Cons in the Era of Covid-19

by Transmute Jun

While the CoronaVirus (otherwise known as Covid-19) has made headlines for over a month, this week was the first time this disease directly impacted pop culture conventions. Emerald City Comic Con (ECCC), which takes place in Seattle, Washington, postponed its 2020 event, with new dates yet to be announced. Only a few hours later, South by Southwest (SXSW), which takes place in Austin, Texas, was canceled. Both cons were scheduled to begin this coming weekend (March 12 and 13, respectively). Convention organizers did not make these decisions lightly. Multiple aspects were taken into consideration, including the health and safety of attendees, exhibitors, staff and talent.

This double-blow left fans reeling. Attendees had been planning for months, only to see everything disappear over the span of a few days, first as major exhibitors cancelled (such as Dark Horse and Penguin/Random House for ECCC, and Amazon and Netflix for SXSW) and then as the shows were themselves cancelled. Even as attendees are still attempting to get refunds on hotel deposits and airfare, what really weighs heavily on everyone’s minds is, what does this mean for other pop culture cons?

ECCC and SXSW were not the only cons scheduled for spring. FoCC members are planning to attend cons such as San Diego Rocket Con (March 21-22), Ace Comic Con Northeast (March 20-22), The Great Philadelphia Comic Con (April 3-5), and WonderCon (April 10-12). Right now, fans seem to have their eyes trained on WonderCon, as the next major event, and one run by Comic Con International (CCI), which also puts on San Diego Comic Con (SDCC), scheduled for this coming July. Like nearly every organization out there, CCI has announced that it is monitoring the situation with Covid-19 and will act accordingly if it becomes necessary. Yet the speed with which ECCC and SXSW went from viable cons to delayed and canceled events has many fearful that conventions might be off the table through the entire summer, or possibly as long as the rest of the year.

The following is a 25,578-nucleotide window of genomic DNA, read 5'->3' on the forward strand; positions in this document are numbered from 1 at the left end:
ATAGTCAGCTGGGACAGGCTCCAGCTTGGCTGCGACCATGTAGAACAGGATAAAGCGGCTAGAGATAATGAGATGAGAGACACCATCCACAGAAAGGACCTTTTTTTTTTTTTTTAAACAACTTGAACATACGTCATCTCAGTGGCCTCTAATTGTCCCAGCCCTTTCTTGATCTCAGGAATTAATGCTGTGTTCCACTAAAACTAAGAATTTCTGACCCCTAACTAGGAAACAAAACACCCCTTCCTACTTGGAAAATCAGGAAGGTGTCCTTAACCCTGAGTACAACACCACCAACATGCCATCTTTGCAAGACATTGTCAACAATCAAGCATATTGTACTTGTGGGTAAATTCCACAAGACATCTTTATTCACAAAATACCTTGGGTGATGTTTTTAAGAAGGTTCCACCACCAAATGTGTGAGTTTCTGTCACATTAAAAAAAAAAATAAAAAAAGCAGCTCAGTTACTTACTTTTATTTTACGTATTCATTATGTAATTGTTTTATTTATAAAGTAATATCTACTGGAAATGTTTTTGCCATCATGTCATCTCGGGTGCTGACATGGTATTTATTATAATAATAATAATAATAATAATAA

The devastation from a canceled convention is not just on the part of the fans. Convention organizers put a great deal of time, effort and funds into hosting these events, and the exhibitors, creators, and artists on the show floors depend on such conventions financially to support themselves. No one wants to cancel a convention, and the heartache is felt on both sides. This is what makes such postponements and cancellations a true tragedy: there are no winners, only losers.

So what does this mean for future pop culture conventions? Now that the precedent has been set, it has become clear that any con could be canceled, even behemoths such as SDCC or New York Comic Con. Fortunately, this is not likely to be the ‘new norm’. While there will possibly be more events canceled (or delayed) as a result of this potential pandemic, it will pass, and life will eventually return to normal. Fans will be able to attend conventions once more. Despite the disappointment that hangs heavy right now, it is important to understand that this too shall pass, and there will be future cons at which fans will gather. These events will be appreciated all the more, as we understand what has been lost.

In the meantime, FoCC Blog will be keeping an eye on future cons, and reporting on any cancellations, as well as celebrating events that are able to take place.

Are you concerned about the effect of the CoronaVirus on future cons? Join the conversation on FoCC.

Transmute Jun

Transmute Jun has an addiction to pop culture conventions, and attends as many as she can each year. When she's not traveling, she likes to stay at home reading a good book, playing a video game, or binge-watching a TV show. She can be bribed with pizza, Coke Zero and Belgian milk chocolate.

%d bloggers like this: